Our Director of Education, Emily Bryan, ran our first mini-camp last week. Here is her reflection at the end of the week with our awesome 7-13 year old Juliets!
Today we finished our first Shakespeare mini-camp (ages 7-13) in Rowayton and if the rest of our summer camps are anything like this one we are going to have a fantastic time! We started not really planning to have a performance at the end of this camp because it was only twelve hours -- seemed like hardly enough time. But our Rowayton girls were intrepid and fearless. Everyone wanted to take on the challenge of Juliet and they were game for Mercutio, Tybalt and anyone else in the play.
I should have known they would want to perform from the second they waltzed in breezily sighing, "Romeo, Romeo, wherefore art thou Romeo?" In fact, when we realized that they would all want to play Juliet, Claire Kelly, our Director of Youth Programs, Manda Jacobi, our Education Apprentice and I quickly devised a script that would tell the arc of Juliet's character, from falling in love to her tragic death, split among six Juliets.
By our second session, we had quickly covered the plot and characters of the play and they had designed exquisite masks for their Juliet character, and I handed them the script for the "Juliet Arc." They liked this part, especially that they would get to stage Juliet's death. But what about the other deaths in the play, they wanted to know. What about act 3, scene 1? Mercutio and Tybalt, dead in one scene -- we should do that one, too -- right?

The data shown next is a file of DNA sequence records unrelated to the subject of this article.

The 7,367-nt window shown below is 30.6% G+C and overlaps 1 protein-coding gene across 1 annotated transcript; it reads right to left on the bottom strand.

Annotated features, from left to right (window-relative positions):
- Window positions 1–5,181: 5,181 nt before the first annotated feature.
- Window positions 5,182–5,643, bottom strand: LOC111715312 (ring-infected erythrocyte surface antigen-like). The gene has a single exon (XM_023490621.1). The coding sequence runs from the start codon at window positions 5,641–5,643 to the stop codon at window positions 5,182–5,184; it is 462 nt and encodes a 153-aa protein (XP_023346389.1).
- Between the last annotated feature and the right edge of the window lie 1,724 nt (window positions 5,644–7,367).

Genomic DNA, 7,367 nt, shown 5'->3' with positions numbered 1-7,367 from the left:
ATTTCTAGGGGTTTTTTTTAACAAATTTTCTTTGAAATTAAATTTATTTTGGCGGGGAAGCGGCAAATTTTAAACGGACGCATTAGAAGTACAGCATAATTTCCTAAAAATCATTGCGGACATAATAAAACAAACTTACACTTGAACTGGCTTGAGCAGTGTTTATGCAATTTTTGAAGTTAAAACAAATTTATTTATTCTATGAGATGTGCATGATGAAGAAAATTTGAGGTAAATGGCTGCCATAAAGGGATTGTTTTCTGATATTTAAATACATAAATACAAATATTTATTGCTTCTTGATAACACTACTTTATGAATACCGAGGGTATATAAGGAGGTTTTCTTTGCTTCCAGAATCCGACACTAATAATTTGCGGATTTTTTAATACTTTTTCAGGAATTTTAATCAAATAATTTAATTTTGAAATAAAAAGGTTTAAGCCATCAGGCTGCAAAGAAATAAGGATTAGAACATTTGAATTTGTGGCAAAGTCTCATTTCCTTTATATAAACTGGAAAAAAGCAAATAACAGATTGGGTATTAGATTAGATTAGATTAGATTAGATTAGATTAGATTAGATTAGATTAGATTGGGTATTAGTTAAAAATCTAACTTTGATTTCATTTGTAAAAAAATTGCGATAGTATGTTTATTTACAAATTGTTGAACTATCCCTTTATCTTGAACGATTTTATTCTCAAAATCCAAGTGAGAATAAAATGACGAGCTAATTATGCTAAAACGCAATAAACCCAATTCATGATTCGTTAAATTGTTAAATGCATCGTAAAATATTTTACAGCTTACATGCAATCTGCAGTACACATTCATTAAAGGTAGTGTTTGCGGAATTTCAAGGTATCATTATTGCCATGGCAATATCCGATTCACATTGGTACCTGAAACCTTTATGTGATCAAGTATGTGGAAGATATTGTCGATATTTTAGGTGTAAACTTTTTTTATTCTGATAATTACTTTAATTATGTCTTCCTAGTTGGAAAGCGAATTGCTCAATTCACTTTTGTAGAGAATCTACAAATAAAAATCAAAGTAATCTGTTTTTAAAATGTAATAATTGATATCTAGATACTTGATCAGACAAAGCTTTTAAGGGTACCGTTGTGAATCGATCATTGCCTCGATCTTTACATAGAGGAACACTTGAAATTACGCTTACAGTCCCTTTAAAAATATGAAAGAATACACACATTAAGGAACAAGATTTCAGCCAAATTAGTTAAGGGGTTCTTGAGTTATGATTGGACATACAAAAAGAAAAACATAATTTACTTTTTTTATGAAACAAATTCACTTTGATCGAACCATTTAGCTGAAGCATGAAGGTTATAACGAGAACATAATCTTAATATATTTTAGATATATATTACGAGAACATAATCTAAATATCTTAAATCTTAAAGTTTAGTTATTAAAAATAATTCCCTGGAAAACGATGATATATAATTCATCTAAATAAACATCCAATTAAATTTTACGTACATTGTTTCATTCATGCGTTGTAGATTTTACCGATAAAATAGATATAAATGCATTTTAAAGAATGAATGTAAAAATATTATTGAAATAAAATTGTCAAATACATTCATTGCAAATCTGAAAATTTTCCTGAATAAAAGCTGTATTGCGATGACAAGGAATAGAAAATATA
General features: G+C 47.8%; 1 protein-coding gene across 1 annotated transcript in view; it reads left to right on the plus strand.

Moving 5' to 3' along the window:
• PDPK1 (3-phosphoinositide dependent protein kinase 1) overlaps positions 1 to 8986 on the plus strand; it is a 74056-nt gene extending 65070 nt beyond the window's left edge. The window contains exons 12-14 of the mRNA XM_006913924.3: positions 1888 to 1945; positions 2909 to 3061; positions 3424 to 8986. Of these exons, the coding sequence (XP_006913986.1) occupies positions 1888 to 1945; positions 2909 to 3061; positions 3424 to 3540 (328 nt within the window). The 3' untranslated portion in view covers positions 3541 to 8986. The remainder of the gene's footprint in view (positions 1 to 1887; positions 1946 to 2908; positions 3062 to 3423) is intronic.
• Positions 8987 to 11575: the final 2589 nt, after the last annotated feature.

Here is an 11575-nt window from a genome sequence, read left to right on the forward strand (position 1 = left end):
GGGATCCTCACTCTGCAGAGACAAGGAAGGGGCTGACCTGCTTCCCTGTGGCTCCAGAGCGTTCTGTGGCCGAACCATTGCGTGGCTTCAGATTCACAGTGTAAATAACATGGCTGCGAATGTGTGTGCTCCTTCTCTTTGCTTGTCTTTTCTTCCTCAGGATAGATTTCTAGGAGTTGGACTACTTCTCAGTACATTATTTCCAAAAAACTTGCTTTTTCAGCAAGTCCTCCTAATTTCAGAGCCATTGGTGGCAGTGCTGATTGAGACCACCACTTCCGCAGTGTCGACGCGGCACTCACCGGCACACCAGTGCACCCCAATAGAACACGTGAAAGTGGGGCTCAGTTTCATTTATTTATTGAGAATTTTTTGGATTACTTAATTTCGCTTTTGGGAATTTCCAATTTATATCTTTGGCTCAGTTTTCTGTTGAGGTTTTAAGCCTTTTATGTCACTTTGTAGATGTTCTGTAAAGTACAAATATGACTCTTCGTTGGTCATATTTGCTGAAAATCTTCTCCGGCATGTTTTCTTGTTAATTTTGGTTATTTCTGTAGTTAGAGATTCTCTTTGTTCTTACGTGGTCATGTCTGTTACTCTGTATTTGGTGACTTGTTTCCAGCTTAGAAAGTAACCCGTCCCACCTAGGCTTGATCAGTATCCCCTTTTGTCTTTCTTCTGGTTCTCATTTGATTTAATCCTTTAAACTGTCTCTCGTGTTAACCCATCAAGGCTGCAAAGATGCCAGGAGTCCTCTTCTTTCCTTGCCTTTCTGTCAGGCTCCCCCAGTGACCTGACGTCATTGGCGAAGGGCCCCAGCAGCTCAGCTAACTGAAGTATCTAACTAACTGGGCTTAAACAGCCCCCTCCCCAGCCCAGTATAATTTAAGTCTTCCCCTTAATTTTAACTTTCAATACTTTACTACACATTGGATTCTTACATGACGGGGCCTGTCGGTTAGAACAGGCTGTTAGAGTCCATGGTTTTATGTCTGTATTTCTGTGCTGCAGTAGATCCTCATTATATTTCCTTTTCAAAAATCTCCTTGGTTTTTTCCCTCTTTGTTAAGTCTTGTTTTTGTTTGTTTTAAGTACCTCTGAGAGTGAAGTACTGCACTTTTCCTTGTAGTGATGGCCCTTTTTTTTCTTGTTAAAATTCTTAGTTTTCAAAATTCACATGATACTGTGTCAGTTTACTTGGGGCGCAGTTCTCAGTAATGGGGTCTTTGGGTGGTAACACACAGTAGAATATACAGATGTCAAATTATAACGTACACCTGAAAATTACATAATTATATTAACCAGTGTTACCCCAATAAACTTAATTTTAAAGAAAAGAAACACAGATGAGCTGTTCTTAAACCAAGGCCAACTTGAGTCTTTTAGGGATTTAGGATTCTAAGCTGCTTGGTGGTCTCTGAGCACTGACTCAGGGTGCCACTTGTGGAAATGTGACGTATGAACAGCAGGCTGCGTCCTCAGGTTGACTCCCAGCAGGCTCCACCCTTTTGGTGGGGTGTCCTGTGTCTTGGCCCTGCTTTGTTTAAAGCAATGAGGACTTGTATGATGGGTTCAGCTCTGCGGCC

And finally toward the end of day two, one of them pulled me aside. The arc of Juliet was all very good, and they were happy to each have a piece of Juliet, but really what everyone wants, she told me, is the true essence of Juliet -- the balcony scene.
But Juliet is so much more, I thought to myself. That's so early in the play! How about when she chides the nurse or yearns for Romeo on her wedding night or offers to jump in a dead man's shroud rather than marry Paris? I mean, isn't she absolutely awesome then too?
Well, we had to do the balcony scene and if we did that scene with the fight scene we would have six good characters. But how would we cast it? Did they want me to decide or leave it to fate and pull names out of the hat? In keeping with the play -- leave it to fate. As each girl opened the paper, five voices shrieked "no," and one girl calmly strode to the window, tilted her nose upward and settled a small, but satisfied grin on her lips. She, the fortunate she, had picked "Juliet" and the rest were disconsolate.
I realized that Juliet is kind of a rock star just for that one scene alone. So, yes, we did the balcony scene, but with six Juliets and six Romeos and it worked! (Don't worry, the fated Juliet still got to say the "best" lines of the scene, "Romeo, Romeo, wherefore art thou Romeo"). But they also performed the fight scene and the death of Juliet and they were awesome and fierce themselves!
- Emily Byran, Director of Education
We still have some open spots in our summer camps happening throughout the weeks of our production in Greenwich and Rowayton for students ages 5-14! All information can be found at: www.shakespeareonthesound.org/summer-camp or email our Director of Youth Programs, Claire Kelly at firstname.lastname@example.org or 203.299.1300 if you have any questions.